"A text representation of the user who write the comment."
    body = db.TextProperty(required=True, verbose_name="Comment")
    "The text of the comment."
    added = db.DateTimeProperty(auto_now_add=True, verbose_name="Date Added")
    "The date that the comment was added, or created."

    index = db.IntegerProperty(required=True, default=0)
    "The index of the comment in the collection of comments for the parent entity."

Here, index increases every time a new comment is added; in fact, it mirrors added, always increasing.  However, index will always be unique.  It might not always be contiguous however, as a Comment can be deleted.  This function adds comments to the parent entity.  You can see how index is maintained:

def add_comment(self, author, body):
    "Add a new comment to this entity.  Returns the new comment object."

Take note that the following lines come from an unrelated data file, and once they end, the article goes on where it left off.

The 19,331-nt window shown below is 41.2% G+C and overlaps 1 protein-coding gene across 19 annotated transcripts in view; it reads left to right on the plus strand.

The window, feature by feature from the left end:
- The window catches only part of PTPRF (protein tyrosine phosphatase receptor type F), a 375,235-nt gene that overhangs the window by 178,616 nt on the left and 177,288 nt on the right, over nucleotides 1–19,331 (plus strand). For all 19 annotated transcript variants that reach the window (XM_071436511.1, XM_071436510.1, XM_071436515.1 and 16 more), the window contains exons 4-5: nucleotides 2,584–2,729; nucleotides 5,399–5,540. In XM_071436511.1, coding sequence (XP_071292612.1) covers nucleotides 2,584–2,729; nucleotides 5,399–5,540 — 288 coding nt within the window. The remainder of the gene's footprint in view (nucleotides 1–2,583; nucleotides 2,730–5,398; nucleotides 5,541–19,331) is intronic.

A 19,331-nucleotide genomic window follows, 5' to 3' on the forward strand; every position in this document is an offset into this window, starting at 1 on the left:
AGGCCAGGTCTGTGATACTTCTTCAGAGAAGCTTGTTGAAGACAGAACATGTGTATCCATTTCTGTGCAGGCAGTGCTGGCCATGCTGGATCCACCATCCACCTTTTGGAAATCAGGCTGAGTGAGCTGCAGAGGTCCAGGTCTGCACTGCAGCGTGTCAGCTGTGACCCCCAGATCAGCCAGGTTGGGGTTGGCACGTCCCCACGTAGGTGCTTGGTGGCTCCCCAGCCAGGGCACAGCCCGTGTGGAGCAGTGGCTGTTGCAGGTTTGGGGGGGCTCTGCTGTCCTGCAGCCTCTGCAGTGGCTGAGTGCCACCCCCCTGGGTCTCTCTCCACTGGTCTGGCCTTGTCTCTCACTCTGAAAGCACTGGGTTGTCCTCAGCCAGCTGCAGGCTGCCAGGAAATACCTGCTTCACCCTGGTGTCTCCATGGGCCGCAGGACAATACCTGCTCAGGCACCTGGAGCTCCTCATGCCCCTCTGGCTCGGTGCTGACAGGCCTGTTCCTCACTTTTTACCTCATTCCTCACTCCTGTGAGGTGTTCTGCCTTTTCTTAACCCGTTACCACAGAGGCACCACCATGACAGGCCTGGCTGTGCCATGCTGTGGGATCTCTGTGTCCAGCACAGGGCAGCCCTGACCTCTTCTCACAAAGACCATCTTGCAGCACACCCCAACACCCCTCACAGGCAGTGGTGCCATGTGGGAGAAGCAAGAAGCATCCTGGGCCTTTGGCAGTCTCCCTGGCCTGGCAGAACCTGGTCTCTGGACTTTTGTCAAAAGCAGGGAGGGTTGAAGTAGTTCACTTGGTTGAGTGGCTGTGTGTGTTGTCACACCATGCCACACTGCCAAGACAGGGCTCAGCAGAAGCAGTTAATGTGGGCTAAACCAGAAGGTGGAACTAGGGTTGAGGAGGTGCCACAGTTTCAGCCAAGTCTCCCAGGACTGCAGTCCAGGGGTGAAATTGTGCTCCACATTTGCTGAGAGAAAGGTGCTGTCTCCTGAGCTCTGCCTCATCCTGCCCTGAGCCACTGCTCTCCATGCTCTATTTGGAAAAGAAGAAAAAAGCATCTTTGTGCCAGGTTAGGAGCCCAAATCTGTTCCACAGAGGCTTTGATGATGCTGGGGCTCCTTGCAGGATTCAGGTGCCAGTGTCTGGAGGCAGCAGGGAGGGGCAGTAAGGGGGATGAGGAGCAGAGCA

new_comment = None
    def add_comment_txn():
        new_comment = Comment(parent=self, author=author, body=body, index=self.comment_index)
        self.comment_index += 1
        self.comment_count += 1
        return new_comment
    new_comment = db.run_in_transaction(add_comment_txn)
    # Invalidate the cached collection of records, so it will be regenerated
    # and re-loaded with the new record in it.
    return new_comment

Paginator comes in to play in the function that gets a page of comments when the blog is requested to show a post:

def get_comments(self, index=0, count=5):
    "Return the comments attached to this entity."
    comments_paginator = Paginator(count, 'index')
    comments = comments_paginator.get_page(db.Query(Comment).ancestor(self), index, True)